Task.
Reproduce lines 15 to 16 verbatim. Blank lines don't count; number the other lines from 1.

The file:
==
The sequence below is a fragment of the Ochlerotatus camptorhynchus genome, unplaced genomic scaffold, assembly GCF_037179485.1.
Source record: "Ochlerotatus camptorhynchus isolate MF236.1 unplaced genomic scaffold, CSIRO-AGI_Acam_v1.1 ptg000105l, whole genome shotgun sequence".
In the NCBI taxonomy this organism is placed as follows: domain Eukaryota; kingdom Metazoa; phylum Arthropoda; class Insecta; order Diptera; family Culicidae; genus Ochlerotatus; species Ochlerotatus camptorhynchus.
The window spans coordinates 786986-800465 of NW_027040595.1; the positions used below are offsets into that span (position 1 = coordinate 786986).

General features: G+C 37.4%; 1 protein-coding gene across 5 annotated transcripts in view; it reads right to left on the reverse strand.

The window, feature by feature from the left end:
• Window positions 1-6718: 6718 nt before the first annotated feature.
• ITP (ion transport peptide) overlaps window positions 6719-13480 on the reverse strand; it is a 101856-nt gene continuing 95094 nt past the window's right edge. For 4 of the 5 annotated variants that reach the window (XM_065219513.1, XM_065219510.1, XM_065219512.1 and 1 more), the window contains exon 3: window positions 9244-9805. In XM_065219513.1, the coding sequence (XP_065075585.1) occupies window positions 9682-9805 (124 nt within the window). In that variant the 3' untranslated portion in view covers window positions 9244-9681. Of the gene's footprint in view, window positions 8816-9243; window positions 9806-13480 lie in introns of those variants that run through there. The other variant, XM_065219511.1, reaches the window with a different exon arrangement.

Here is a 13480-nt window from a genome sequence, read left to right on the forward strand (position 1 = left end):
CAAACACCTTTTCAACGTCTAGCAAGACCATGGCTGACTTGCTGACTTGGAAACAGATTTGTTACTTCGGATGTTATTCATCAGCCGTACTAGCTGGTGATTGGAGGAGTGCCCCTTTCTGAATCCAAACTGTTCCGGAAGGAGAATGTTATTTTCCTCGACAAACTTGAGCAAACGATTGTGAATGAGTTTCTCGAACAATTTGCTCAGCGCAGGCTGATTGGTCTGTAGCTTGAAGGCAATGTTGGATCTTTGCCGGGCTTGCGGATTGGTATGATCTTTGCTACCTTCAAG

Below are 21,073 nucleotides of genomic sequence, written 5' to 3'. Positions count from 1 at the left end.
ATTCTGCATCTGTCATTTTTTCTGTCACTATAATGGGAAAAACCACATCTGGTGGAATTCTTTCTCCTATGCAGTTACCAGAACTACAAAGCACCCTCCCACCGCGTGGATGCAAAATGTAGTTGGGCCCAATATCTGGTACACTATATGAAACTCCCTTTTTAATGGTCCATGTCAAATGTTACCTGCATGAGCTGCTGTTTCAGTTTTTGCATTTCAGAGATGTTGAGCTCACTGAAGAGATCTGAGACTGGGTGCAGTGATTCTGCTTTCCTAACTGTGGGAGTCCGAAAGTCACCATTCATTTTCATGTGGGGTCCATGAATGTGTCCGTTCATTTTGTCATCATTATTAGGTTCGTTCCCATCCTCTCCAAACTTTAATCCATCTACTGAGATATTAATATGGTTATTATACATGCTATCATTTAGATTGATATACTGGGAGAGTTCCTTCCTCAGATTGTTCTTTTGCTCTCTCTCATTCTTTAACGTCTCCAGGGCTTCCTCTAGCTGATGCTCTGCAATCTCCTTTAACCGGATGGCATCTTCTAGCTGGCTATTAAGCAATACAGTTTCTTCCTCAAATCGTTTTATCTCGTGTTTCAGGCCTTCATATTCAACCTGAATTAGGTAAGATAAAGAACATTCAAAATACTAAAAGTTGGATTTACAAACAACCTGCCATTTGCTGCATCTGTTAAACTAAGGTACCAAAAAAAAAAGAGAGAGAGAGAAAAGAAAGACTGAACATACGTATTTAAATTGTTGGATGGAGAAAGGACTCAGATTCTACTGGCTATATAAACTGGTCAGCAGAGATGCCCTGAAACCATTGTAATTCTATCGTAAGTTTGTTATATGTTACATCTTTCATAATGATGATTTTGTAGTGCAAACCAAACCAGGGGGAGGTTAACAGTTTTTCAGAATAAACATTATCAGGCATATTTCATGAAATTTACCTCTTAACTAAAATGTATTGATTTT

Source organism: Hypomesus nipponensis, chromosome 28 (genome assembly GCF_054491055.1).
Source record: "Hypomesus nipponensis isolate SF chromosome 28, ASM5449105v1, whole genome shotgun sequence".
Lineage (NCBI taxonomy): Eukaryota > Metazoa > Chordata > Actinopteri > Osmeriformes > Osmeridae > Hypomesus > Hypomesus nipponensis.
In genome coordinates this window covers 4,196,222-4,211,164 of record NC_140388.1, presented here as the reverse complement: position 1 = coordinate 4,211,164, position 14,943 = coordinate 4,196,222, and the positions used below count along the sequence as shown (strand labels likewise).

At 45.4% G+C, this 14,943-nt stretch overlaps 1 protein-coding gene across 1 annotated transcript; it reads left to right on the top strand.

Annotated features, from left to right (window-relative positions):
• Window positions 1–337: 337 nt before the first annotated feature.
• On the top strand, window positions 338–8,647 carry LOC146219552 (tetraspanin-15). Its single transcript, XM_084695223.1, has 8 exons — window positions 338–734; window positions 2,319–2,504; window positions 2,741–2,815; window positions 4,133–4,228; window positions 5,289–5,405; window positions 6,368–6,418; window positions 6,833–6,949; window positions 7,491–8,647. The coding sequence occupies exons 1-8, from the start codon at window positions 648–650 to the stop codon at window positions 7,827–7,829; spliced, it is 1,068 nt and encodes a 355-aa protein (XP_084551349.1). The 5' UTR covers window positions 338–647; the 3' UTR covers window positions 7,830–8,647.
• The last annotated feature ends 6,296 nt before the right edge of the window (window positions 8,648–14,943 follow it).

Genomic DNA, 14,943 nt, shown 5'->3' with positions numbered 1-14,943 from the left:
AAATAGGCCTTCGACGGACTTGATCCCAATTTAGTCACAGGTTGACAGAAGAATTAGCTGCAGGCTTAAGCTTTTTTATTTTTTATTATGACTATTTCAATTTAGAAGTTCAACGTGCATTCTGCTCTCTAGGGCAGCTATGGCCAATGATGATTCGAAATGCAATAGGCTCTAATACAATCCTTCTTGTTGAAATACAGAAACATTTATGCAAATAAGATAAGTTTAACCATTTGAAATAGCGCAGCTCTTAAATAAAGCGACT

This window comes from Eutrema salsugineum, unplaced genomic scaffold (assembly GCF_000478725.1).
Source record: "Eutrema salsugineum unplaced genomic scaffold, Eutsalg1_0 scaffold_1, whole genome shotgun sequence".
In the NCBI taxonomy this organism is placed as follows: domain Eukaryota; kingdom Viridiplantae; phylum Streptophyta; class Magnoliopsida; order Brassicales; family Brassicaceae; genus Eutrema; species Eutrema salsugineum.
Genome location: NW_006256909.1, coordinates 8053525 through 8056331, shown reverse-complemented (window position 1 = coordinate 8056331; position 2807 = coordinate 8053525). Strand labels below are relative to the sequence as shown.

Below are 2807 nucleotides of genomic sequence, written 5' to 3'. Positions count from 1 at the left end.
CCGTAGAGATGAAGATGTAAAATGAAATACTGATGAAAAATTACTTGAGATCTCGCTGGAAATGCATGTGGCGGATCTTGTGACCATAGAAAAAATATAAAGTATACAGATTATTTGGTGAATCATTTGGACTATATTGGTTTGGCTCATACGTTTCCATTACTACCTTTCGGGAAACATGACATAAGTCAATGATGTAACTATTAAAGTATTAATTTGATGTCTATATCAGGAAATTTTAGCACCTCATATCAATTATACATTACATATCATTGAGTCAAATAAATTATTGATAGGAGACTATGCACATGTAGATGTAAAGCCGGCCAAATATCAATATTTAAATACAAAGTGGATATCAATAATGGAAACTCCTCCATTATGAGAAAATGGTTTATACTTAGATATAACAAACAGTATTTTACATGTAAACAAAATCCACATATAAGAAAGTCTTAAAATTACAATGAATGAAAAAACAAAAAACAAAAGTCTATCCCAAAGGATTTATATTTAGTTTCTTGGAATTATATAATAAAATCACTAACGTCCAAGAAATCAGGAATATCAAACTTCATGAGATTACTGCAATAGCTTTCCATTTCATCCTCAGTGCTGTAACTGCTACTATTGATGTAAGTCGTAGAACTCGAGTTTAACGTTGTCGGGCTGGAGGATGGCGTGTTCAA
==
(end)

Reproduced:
Lineage (NCBI taxonomy): Eukaryota > Metazoa > Chordata > Actinopteri > Osmeriformes > Osmeridae > Hypomesus > Hypomesus nipponensis.
In genome coordinates this window covers 4,196,222-4,211,164 of record NC_140388.1, presented here as the reverse complement: position 1 = coordinate 4,211,164, position 14,943 = coordinate 4,196,222, and the positions used below count along the sequence as shown (strand labels likewise).